By Chang Dong-woo
SEOUL, May 19 (Yonhap) -- K-pop giants BTS and BLACKPINK, and Hollywood-darling auteur Bong Joon-ho are some of the key players when it comes to South Korea's soft power overseas. Oddly enough though, the roots of Korean cultural exports can be traced back to not a household name but a less-known Joseon-era artist named Kim Jun-geun, better known by his pen name, Gisan.
A special exhibition shedding light on this mysterious painter, who was active in the late 19th century and early 20th century, was scheduled to be held from Wednesday to Oct. 5 at the National Folk Museum of Korea (NFMK), titled "Finding Folklore in Gisan's Genre Paintings."
Little is known about Gisan, with barely any information or documents on the mysterious artist having survived. What is known is that he was mostly active in Wonsan -- one of the first Korean ports opened to the outer world.
Another prominent fact is that more than 1,000 of Gisan's 1,496-known catalog of works remain overseas, with a total of 878 in Europe, as he was known as a prolific exporter of genre paintings -- a form of genre art depicting aspects of everyday life by portraying ordinary people in common activities -- receiving commissions from and selling to outside visitors.
Among Gisan's huge batch of works, NFMK has brought together some 340 pieces illustrating ordinary lives of commoners during his time.
As life itself, subjects and topics depicted in the pieces, ranging from postcard sizes to no bigger than average home picture frames today, are vast in scope.
They range from the average marketplace pieces, marriage ceremonies, farming, entertainment and leisure to the strangely fascinating paintings of criminals being tortured during investigations and doctors conducting autopsies on dead bodies.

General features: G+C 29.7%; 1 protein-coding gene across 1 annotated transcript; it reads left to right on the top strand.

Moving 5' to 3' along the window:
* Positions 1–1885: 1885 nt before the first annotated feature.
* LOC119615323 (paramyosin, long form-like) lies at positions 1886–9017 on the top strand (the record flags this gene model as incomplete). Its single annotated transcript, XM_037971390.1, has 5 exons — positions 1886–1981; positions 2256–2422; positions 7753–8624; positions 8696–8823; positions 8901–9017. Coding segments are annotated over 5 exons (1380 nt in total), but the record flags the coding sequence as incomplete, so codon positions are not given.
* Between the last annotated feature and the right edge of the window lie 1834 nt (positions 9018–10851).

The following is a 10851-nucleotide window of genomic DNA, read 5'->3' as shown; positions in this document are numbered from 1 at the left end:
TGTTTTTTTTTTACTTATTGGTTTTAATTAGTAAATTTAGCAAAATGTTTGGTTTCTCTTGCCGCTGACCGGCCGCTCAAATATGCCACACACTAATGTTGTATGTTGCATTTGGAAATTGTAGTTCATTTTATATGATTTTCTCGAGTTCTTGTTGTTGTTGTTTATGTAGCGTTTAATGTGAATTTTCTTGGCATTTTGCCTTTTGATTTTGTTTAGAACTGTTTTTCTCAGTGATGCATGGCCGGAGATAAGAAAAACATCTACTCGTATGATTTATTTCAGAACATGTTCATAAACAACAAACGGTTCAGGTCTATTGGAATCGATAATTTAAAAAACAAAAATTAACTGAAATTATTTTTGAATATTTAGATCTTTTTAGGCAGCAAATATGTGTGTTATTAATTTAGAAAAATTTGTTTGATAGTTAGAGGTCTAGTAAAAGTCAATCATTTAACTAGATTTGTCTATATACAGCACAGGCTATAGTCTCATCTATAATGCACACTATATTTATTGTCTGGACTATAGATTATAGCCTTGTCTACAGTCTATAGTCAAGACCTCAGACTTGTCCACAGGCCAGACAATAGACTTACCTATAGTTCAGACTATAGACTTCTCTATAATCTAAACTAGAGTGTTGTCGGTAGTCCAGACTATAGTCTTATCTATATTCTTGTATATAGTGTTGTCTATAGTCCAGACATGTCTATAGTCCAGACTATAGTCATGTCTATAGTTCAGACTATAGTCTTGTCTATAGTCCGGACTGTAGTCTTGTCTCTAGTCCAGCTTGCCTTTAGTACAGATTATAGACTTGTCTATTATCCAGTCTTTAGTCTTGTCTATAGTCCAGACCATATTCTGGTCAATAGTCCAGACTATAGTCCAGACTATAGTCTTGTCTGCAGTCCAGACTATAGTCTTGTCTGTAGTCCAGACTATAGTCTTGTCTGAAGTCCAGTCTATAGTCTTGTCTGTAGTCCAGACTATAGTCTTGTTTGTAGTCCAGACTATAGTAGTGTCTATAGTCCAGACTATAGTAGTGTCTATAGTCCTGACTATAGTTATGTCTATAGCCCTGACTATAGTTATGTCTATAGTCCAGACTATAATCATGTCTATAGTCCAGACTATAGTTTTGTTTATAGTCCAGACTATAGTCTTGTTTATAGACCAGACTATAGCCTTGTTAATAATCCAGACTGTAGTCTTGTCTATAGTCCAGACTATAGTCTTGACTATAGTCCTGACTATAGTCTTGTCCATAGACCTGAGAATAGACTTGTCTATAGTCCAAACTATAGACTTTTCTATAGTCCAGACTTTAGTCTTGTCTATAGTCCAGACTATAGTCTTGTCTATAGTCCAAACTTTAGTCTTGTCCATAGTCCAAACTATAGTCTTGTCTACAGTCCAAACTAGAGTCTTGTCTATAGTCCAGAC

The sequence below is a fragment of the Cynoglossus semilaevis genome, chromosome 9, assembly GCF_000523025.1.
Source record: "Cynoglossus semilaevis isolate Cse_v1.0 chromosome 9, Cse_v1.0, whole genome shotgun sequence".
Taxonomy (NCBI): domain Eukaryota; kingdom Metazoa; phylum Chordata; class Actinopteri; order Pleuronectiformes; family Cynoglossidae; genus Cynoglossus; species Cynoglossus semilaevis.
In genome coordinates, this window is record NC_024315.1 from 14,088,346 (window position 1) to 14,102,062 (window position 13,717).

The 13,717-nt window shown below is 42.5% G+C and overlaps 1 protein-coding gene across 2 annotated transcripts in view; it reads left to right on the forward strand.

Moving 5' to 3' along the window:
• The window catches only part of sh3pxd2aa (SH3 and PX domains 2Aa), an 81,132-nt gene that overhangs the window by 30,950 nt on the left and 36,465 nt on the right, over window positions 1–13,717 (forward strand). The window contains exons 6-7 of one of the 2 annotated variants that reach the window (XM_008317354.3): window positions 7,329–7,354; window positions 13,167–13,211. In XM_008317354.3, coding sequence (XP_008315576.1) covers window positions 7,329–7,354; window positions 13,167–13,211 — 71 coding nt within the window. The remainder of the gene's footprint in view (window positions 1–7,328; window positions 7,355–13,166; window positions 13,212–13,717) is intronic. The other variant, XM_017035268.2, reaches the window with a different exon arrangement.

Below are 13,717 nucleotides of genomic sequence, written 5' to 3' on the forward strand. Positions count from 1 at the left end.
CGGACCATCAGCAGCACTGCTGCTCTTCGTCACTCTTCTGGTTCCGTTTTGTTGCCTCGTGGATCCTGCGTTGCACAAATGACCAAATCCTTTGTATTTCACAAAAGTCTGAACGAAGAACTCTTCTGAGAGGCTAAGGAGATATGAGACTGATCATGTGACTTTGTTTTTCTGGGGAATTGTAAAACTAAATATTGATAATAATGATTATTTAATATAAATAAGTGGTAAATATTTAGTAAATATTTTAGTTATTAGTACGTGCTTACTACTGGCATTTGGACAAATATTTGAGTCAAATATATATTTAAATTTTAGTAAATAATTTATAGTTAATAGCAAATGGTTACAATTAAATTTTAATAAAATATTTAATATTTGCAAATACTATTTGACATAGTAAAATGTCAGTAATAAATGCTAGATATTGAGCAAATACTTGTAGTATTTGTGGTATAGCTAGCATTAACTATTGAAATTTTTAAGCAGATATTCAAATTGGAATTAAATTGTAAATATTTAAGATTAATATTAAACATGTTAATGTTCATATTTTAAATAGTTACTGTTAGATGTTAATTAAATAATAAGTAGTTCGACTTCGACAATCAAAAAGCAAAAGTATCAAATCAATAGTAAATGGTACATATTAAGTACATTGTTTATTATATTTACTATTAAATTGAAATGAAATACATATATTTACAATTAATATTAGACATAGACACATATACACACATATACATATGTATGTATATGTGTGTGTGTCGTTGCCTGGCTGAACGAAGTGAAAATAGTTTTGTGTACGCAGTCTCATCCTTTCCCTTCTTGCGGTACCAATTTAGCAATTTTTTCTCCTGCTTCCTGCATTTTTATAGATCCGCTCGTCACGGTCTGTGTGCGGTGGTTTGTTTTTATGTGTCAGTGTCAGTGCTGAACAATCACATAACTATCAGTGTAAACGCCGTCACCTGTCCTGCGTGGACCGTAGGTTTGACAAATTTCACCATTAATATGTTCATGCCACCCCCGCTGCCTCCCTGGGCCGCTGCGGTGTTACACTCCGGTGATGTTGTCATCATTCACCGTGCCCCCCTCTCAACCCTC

Not only are Gisan's works meticulously detailed and lively, they tend to faithfully depict the entirety of each given topic or subject. For example, a piece on blacksmiths making an iron pot shows individuals involved in each and every step, from the melting of iron ore to merchants carrying finished products to markets.
For the exhibition, NFMK has brought in 79 pieces from the Museum of Rothenbaum, also known as MARKK, in Hamburg, Germany. Of those, 61 are works that were commissioned by Heinrich Constantin Eduard Meyer, a German merchant who founded a trading company in Korea.
NFMK has also produced animation videos incorporating Gisan's works and also interactive content using touchscreens for kids to enjoy.
"The genre paintings by Gisan provided an opportunity to show the world, the life and culture of our people back then," NFMK head Yoon Sung-yong said at a press conference.
Yoon added, "Since foreigners account for more than half of our visitors, we thought it would be meaningful to exhibit the genre paintings collected by Westerners showing everyday life of Koreans in the past."
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